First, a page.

Issue Barry signs up and the boos go quieter

As told by Jason Mckeown

“More hoof ball to look forward to!”, “I’m amazed we kept him for his hold up play”, “Waste of money and results won’t improve due to his presence”, “My nose runs faster than he does”, “What sickens me too, is the fact that some of my hard earned money goes towards his wage bill”, “That’s all I hope for, an injury that would rule him out for the rest of the season.” Just some of the early comments posted by Bradford City fans on the Telegraph & Argus’ website after Barry Conlon revealed he was ready to sign the new contract offered to him for the rest of the season.

Barry is the type of player who will never be universally liked at this club. He can look ungainly, miss easy chances and launching balls up to him to win and hold up is never going to result in a 100% successful ratio. Yet it is to Conlon’s credit that the number of people who think he’s not good enough to play for this football club has drastically decreased; not just during the last few weeks when he has enjoyed his best run of form and goals in a City shirt, but since the day his signing was announced to underwhelmed supporters.

Barry was Stuart’s first signing as manager and as he and Peter Thorne drove up to the club they reflected on the more illustrious names of Carbone, Petrescu and Collymore who were signing Bradford City-headed contracts not so long ago. Conlon was known to some City fans, a preverbal lower league player with as many clubs as hot dinners; he’d played at Valley Parade for Barnsley in October 2004 and his goals could be seen on local news when York City were in the Football League. A quick glance at his career record hinted that another Non Scoring Forward (NSF) was on board to frustrate us all and, when he woefully missed a headed chance in a debut friendly appearance at Harrogate it was already enough for some to question Stuart’s judgement.

There was nothing in those first two months of competitive action to suggest anything different. He missed a penalty on his debut and, though he started the first few games, he looked slow and clumsy. Guylian Ndumbu-Nsungu was looking better alongside him and there was Thorne recovering from injury. A promotion challenge would not be achieved with the number 9 in the starting eleven it was felt.

Then he started at Morecambe during that dreadful autumn run of form and looked outstanding, holding the ball up effectively and bringing others into play. He carried that on in the next match against Darlington, though easy chances were spurned. He was less impressive at Grimsby the following week but still kept his place for the Brentford game. When he missed two easy chances in a matter of minutes, with City trailing 2-0, the boos rang down and Stuart took the sensible option of quickly subbing him. The team improved without him over the next few weeks and other League Two clubs came in offering loan deals. He was allowed to go, but opted to fight for his place.

There have been others at City with apparently more skill and ability who have not possessed such mental strength to cope with problems, but Conlon showed he carried bucket loads of it with a stoppage time winner against Lincoln on Boxing Day – his first City goal from open play – and then a good run in the team where his partnership with Thorne blossomed. During away games at least, Conlon was a cult hero with “Barry Barry” regularly chanted. Others kept their arms folded, frowned and thought it was all a joke to show him any support. A missed penalty at home to Dagenham, despite the fact he’d scored his last three spot kicks, meant the knives were out and he was on borrowed time.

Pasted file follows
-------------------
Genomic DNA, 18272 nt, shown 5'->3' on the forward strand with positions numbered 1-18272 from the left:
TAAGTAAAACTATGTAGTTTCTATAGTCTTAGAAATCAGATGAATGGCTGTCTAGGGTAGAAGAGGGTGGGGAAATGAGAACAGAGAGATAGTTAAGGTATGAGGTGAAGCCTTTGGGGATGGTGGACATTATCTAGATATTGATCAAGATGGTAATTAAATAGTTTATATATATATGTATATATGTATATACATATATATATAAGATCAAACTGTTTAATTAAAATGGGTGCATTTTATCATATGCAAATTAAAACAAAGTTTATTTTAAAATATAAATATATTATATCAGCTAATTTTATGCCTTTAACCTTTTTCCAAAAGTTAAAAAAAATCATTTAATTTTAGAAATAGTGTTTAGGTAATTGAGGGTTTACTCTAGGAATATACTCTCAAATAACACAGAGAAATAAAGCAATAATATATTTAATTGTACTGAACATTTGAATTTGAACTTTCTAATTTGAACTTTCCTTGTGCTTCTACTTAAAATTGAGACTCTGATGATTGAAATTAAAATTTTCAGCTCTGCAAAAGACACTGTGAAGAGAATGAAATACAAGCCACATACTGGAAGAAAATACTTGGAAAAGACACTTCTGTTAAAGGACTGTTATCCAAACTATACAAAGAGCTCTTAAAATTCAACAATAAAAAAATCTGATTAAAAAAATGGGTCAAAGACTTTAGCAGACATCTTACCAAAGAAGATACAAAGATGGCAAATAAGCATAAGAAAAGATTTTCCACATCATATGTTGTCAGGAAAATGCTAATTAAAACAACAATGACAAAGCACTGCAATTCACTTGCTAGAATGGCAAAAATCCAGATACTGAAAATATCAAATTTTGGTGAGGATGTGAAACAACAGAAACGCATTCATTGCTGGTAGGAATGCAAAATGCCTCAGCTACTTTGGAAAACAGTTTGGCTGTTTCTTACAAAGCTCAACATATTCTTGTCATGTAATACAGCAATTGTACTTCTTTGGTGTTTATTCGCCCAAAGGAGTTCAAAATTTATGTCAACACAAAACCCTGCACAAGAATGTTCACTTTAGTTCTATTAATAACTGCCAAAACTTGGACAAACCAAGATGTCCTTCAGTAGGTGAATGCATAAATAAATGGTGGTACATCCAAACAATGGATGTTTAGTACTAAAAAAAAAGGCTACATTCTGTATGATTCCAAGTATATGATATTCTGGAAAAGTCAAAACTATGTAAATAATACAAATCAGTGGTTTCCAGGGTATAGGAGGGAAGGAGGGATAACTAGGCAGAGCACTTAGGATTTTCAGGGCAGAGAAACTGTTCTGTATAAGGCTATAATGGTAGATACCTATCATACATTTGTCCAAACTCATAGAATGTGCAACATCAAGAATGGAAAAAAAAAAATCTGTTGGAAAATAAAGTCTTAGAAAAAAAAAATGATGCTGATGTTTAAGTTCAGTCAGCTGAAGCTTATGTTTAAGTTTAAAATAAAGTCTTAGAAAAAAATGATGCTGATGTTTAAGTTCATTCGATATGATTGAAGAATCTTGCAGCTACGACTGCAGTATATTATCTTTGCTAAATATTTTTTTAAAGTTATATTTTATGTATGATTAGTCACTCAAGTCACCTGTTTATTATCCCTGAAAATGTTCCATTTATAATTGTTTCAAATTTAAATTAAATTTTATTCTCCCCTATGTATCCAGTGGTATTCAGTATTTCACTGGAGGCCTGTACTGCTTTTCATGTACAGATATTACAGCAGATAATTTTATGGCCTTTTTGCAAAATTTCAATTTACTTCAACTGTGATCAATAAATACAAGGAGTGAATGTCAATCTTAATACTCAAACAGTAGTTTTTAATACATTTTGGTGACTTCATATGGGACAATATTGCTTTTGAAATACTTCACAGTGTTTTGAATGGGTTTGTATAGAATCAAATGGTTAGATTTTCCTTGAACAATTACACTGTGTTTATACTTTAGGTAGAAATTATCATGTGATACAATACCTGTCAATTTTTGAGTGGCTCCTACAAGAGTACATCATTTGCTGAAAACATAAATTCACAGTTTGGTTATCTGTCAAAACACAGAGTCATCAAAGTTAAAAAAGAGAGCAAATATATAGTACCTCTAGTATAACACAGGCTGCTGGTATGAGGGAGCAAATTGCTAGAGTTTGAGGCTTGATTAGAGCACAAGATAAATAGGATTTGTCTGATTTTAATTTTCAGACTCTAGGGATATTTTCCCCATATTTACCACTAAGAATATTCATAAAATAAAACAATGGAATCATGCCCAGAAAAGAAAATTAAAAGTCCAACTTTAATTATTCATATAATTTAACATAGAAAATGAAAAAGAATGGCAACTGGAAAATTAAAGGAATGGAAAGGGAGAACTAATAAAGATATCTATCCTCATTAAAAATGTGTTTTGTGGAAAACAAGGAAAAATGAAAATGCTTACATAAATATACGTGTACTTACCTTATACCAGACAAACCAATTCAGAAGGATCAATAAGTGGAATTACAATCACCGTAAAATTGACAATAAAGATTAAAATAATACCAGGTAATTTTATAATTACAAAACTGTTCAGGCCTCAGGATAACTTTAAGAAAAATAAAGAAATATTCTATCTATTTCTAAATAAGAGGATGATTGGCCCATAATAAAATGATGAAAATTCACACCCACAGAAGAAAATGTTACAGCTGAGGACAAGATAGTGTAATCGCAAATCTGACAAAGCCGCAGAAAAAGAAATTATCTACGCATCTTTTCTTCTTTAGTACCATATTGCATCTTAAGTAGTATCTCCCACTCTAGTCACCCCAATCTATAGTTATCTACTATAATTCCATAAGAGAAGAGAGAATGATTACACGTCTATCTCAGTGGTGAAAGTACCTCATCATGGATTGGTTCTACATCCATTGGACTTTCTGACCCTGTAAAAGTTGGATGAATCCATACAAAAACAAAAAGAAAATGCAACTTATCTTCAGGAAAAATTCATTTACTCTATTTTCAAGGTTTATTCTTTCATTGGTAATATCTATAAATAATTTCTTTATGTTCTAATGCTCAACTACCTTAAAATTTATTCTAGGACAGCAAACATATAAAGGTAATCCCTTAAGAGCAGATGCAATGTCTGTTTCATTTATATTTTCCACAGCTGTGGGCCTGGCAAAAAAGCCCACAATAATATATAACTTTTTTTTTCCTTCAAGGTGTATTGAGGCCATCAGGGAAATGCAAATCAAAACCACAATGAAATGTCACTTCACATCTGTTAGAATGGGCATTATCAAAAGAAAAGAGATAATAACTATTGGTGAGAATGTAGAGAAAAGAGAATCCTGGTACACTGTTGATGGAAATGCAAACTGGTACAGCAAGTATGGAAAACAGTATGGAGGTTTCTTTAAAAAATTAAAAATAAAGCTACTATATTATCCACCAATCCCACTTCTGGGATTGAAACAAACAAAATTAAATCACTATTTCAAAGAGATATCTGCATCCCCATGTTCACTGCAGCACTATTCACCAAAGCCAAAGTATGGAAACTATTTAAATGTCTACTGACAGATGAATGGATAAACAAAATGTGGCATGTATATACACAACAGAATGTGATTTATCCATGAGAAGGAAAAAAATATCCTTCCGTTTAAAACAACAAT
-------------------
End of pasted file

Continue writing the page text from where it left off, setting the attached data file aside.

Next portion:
But Stuart kept him on during the summer and though his popularity sunk to new depths when he was harshly singled out as scapegoat for the Huddersfield debacle (he was terrible that night, in fairness) some took to booing him when he came on as sub. That manifested itself most publicly at home to Luton when he came on at 0-0, yet with his first touch he’d put the ball in the net and another upturn in form followed. This time, the goals came too and Conlon took the mantle as the main man for scoring during autumn as City kept pace with the early runners. With Michael Boulding also on board, competition for places is fierce, but there never seemed any doubt Conlon would be offered another six months – and an increasingly number of people feel he deserves it.

Conlon is not going to go down as an all-time City great and there will be some who will stubbornly hold onto their views that he is ‘garbage’ long after he’s departed, but the fact he’s won over so many – including his manager – is testament to work rate and commitment. Imagine if other recent players at Valley Parade, with twice the ability, had possessed such desire to play for this club, would we be in League Two right now? Barry said on signing until the summer, “There were a few sniffs here and there but it was Bradford City all the way for me. I had no doubts at all. I just feel at home. I love being around the place, the lads are a great bunch and there’s no way I wanted to leave.”

The biggest question with Barry has always been his consistency. If he could sustain the sort of form he showed in October and November over a full season he would have played at a higher level for longer. It’s partly because of this that he has only been offered short-term deals and, if City gain promotion this season, he is likely to become surplus to requirements. Nevertheless he will find no shortage of clubs willing to take him on, with a lot of their fans no doubt taking an instant disliking to him and dubbing him a “pub footballer.” Yet when he does eventually go he will leave with the best wishes of a significant proportion of City fans because he gave everything he had and proven a lot of us wrong.